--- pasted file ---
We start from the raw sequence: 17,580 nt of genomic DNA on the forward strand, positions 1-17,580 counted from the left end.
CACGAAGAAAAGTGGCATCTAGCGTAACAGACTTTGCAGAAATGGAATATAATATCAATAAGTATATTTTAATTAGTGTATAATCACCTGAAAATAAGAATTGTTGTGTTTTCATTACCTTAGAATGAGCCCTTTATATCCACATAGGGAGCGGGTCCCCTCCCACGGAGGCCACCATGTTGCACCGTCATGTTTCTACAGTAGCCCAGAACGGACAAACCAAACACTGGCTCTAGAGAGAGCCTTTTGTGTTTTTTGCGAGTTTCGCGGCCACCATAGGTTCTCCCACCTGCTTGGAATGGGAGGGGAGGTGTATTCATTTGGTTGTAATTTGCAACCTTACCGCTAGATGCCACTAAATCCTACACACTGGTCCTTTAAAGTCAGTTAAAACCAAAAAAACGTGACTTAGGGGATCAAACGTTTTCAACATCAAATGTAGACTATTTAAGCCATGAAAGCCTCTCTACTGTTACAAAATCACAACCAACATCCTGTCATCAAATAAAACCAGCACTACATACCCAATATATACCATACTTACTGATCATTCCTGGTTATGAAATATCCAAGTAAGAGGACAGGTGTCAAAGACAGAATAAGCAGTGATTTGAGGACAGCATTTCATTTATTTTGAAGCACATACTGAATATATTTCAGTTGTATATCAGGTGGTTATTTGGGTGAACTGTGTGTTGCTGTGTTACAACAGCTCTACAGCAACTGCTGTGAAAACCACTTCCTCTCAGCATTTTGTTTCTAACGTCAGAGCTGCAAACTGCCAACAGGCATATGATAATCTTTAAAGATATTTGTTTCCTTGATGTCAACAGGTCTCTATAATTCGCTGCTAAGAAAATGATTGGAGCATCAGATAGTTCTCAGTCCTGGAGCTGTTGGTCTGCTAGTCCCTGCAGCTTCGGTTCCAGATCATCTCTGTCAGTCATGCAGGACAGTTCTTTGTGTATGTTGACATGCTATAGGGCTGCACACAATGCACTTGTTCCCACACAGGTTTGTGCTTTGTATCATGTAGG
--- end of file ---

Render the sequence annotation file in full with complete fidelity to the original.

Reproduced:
We start from the raw sequence: 17,580 nt of genomic DNA on the forward strand, positions 1-17,580 counted from the left end.
CACGAAGAAAAGTGGCATCTAGCGTAACAGACTTTGCAGAAATGGAATATAATATCAATAAGTATATTTTAATTAGTGTATAATCACCTGAAAATAAGAATTGTTGTGTTTTCATTACCTTAGAATGAGCCCTTTATATCCACATAGGGAGCGGGTCCCCTCCCACGGAGGCCACCATGTTGCACCGTCATGTTTCTACAGTAGCCCAGAACGGACAAACCAAACACTGGCTCTAGAGAGAGCCTTTTGTGTTTTTTGCGAGTTTCGCGGCCACCATAGGTTCTCCCACCTGCTTGGAATGGGAGGGGAGGTGTATTCATTTGGTTGTAATTTGCAACCTTACCGCTAGATGCCACTAAATCCTACACACTGGTCCTTTAAAGTCAGTTAAAACCAAAAAAACGTGACTTAGGGGATCAAACGTTTTCAACATCAAATGTAGACTATTTAAGCCATGAAAGCCTCTCTACTGTTACAAAATCACAACCAACATCCTGTCATCAAATAAAACCAGCACTACATACCCAATATATACCATACTTACTGATCATTCCTGGTTATGAAATATCCAAGTAAGAGGACAGGTGTCAAAGACAGAATAAGCAGTGATTTGAGGACAGCATTTCATTTATTTTGAAGCACATACTGAATATATTTCAGTTGTATATCAGGTGGTTATTTGGGTGAACTGTGTGTTGCTGTGTTACAACAGCTCTACAGCAACTGCTGTGAAAACCACTTCCTCTCAGCATTTTGTTTCTAACGTCAGAGCTGCAAACTGCCAACAGGCATATGATAATCTTTAAAGATATTTGTTTCCTTGATGTCAACAGGTCTCTATAATTCGCTGCTAAGAAAATGATTGGAGCATCAGATAGTTCTCAGTCCTGGAGCTGTTGGTCTGCTAGTCCCTGCAGCTTCGGTTCCAGATCATCTCTGTCAGTCATGCAGGACAGTTCTTTGTGTATGTTGACATGCTATAGGGCTGCACACAATGCACTTGTTCCCACACAGGTTTGTGCTTTGTATCATGTAGG